Incumbents who begin re-election campaigns as underdogs usually don't win. It's possible that former Gov. Jeanne Shaheen's lead in the polls may be inflated a bit since she hasn't served in office for five years. But the national environment will have to improve between now and next fall if Sununu is to keep his seat.
Incumbent: Open Seat (R-Allard) Last Ranking: 2
With the candidates still in fundraising mode, things have been pretty quiet here. We won't know until next month if former Rep. Bob Schaffer (R) is keeping pace with Rep. Mark Udall (D) in the money chase. Even so, the fact that his own polling shows him 5 points behind the Democrat means he's got to be able to outspend Udall to define this race before it defines him. It's undeniable that Dems have had a couple of good cycles here, but with fairly moderate candidates (Ken Salazar and Bill Ritter) leading the ticket. We'll see if Udall is able to establish a similar image with state voters.
Incumbent: Mary Landrieu (D) Last Ranking: 1
Kennedy is likely to challenge Landrieu, and with no opponent in his re-election bid and a $2 million war chest burning a hole in his pocket, he can certainly do a lot to boost his name ID this fall. We'll also have a better read on the state's altered demographics after the November elections.
Incumbent: Norm Coleman (R) Last Ranking: 2
Of the remaining three blue-state Republicans, it's worth noting that Coleman is the only freshman of the trio and hasn't yet built up the statewide goodwill that Gordon Smith or Susan Collins have. So he's arguably slightly more vulnerable than the others, although Coleman's DFL opponents are more untested (and baggage-laden).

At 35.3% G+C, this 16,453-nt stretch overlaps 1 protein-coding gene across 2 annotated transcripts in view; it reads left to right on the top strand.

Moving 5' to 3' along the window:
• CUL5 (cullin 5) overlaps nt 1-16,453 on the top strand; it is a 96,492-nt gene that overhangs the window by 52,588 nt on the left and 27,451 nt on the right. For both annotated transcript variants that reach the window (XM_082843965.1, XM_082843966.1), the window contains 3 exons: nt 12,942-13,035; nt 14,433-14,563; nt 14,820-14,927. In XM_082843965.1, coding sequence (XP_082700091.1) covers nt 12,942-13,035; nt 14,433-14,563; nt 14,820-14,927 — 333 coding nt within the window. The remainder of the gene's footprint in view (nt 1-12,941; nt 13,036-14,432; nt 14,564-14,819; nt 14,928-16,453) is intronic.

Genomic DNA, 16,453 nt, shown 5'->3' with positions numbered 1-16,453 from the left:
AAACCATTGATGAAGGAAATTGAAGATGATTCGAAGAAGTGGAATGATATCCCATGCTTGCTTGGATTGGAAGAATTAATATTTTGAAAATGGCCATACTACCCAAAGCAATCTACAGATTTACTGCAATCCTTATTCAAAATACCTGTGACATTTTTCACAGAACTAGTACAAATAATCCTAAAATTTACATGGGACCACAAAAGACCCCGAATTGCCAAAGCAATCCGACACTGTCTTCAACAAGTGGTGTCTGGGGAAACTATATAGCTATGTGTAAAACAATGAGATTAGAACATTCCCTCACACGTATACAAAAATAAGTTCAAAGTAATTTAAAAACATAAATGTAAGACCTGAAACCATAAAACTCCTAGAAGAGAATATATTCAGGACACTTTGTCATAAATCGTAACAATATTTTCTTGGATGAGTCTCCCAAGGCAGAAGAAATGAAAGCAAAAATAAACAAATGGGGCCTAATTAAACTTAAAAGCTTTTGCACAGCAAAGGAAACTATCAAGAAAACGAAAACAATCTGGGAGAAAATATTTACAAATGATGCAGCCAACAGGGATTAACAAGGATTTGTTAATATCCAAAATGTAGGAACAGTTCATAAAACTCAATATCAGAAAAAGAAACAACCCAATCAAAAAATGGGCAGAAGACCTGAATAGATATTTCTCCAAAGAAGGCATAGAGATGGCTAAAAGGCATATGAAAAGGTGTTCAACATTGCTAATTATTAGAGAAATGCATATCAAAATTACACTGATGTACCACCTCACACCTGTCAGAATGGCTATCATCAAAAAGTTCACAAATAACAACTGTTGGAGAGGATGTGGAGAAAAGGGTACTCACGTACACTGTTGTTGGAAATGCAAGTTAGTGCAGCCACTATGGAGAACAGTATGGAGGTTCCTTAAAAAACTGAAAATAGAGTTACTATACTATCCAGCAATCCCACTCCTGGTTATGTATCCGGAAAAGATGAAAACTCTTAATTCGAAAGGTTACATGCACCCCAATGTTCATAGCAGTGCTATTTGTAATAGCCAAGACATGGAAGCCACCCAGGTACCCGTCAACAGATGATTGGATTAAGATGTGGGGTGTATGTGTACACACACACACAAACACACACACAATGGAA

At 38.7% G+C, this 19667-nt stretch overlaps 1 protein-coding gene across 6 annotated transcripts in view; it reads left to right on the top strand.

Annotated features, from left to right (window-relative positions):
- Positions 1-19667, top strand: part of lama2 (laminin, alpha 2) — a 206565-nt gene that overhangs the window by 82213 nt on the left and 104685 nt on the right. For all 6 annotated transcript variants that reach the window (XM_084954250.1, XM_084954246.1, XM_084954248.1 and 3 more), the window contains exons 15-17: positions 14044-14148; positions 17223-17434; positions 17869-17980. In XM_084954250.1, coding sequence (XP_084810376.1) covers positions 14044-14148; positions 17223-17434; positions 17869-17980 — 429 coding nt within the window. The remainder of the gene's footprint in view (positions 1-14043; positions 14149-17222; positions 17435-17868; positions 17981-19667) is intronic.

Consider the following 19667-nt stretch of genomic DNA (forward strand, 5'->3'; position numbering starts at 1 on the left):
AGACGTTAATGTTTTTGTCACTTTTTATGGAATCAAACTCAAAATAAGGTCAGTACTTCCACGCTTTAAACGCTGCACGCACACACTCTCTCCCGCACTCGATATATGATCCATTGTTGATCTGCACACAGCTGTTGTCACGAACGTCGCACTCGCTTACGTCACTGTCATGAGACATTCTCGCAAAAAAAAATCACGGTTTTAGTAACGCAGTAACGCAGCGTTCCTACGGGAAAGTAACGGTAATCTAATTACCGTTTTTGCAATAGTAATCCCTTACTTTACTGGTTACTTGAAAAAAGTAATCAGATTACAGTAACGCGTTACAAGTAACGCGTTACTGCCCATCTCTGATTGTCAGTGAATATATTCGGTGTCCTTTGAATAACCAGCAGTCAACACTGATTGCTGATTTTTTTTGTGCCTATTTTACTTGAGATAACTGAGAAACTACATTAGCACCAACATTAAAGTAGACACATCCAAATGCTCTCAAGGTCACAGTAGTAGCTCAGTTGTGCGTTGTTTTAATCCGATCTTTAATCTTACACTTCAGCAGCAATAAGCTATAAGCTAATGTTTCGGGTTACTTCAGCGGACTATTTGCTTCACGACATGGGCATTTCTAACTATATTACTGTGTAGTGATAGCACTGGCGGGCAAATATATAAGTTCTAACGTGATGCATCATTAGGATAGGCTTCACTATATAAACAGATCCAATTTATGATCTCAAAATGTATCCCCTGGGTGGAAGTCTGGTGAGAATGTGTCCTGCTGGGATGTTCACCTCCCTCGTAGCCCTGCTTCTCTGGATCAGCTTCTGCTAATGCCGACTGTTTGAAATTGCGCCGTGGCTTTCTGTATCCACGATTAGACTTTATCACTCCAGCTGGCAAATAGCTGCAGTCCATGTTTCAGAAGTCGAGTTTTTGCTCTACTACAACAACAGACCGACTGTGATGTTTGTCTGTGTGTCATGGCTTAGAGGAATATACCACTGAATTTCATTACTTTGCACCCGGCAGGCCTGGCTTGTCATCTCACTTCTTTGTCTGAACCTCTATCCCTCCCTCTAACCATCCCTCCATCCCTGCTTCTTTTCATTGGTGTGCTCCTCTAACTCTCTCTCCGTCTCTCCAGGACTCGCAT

Incumbent: Susan Collins (R) Last Ranking: 5
As of now, voters don't seem to be in the mood to fire Collins. Democratic Rep. Tom Allen (Maine-01) has 13 months to change that, and he'll certainly be helped if the situation in Iraq doesn't improve over the next year.
Incumbent: Gordon Smith (R) Last Ranking: 7
It's still a bit early in Democratic House Speaker Jeff Merkley's campaign to fully gauge him as a candidate, and we'll know more once he files his third-quarter fundraising numbers. We do know he wasn't the Dems' first pick and his support for an Iraq resolution in 2003 helps Smith blur the anti-war attacks. This race will be dictated by the environment more than anything else.
Incumbent: Open Seat (R-Hagel) Last Ranking: 14
If former Sen./Gov. Bob Kerrey runs, this race will move up; if he doesn't, it'll move way down.9 ALASKA Ted Stevens (R) Last Ranking: 29
9 AlaskaTed Stevens (R) Last Ranking: 29
Yes, Stevens can probably weather legal troubles better than most incumbents, but with so many potential shoes yet to drop, this has to be a race to watch. If he doesn't run for re-election, Republicans almost certainly hold it.
10 South Dakota
Incumbent: Tim Johnson (D) Last Ranking: 6
Johnson assuaged many doubts with his first public appearance, although he still hasn't officially announced a re-election bid yet. And, despite the Republican tilt of the state, there is not a deep bench of top-tier candidates ready to run.